+1 on the V-picks. Look at their psycho model, despite being incredibly thick it's really easy to hold onto and play with. The sheer size of it means it's louder, hits the strings harder and sounds more aggressive. It's been my number 1 from the day I bought it.

http://v-picks.com/productdetails.php?q=37

If you do decide to go V-picks and their thicker "premium" models, go with a rounded edge one, the sharp ones don't work as well and aren't as easy to hold onto. Also, the unfinished versions are nice too.
Call me Brent
Quote by m33sta.

People would leave guitars for me in a box on the doorstep with a note "Please look after little Johnie, we just cant cope anymore, all he wants to do is hook up with Marshalls, We thought he would be a fender boy.

#9
Thanks for showing me V picks unintentionally! But if I have 9s as the G B and E strings, would it break them? I've been playing for 8 years now and I have only ever broken a string on an acoustic, and I didn't really want to start. I use fender extra heavy picks already and sometimes Dunlop jazz 3s currently.
#10
Quote by kurt_cobain9
Because I pick so hard that thicker picks tend to throw my strings out of tune when I strum. That's how hard I pick. That's why I prefer a lighter pick. I practically punch my guitar, I was in a cast when I first learned to play and it's something that stuck with me.


I'll check them out. Thanks.


That's not a picking problem, that's an equipment problem. You shouldn't be able to throw your guitar out of tune unless you're breaking things/causing physical damage with your picking, and if that's the case you have much greater problems than we can solve here.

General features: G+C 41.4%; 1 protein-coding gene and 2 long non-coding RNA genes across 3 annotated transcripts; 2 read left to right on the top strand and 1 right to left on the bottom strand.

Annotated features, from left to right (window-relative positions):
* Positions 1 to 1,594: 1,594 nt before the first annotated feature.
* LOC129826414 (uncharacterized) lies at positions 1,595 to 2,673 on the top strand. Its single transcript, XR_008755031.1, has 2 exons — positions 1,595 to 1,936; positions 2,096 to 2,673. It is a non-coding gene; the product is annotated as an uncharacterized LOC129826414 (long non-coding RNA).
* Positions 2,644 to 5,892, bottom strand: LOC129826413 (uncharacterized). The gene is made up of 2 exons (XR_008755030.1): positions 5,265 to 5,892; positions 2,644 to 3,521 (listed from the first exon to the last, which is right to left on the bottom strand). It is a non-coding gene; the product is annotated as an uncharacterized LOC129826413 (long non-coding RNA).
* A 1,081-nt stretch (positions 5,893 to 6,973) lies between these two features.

“Ignorance more frequently begets confidence than does knowledge.”
Charles Darwin
#12
The biggest breakthrough for me was shortening my strap so my wrist was straighter.
Gilchrist custom
Yamaha SBG500
Telecasters
Randall RM100 & RM20
Marshall JTM45 clone
Marshall JCM900 4102 (modded)
Marshall 18W clone
Fender 5F1 Champ clone
Atomic Amplifire
Marshall 1960A
Boss GT-100


Cathbard Amplification
My band
#13
Quote by Arby911
That's not a picking problem, that's an equipment problem. You shouldn't be able to throw your guitar out of tune unless you're breaking things/causing physical damage with your picking, and if that's the case you have much greater problems than we can solve here.


No, it's not, it's natural. You mean to tell me you've never heard the E string go out of tune on "Helter Skelter" from being picked so hard? It's natural. And it happens to every guitar. so yes, it's a picking problem. I hit my strings so hard that it's logical for me to use smaller gauges of picks. where as you, you probably play with a thick pick and play percussively but not picking hard enough to receive the result I get with, say, a 1mm pick.

Every musician picks up his or her traits. I have mine.

The strings aren't physically going out of tune. that's not a gear problem. the vibration from such an impact is making the note go sharp or flat or both. and if i pick to your definition of normal, the notes are just fine, just like i tuned them. it's in vibration, not the gear. you can do a test on a tuner.

Quote by Cathbard
The biggest breakthrough for me was shortening my strap so my wrist was straighter.


I have also done this. That doesn't exactly help me hold a pick with little to no bone structure left in my thumb. that's why I need a thick grip with the end being the size I'm familiar with.
Quote by JackWhiteIsButts
I saw Pantera live once, Dime changed into a body bag right there on stage.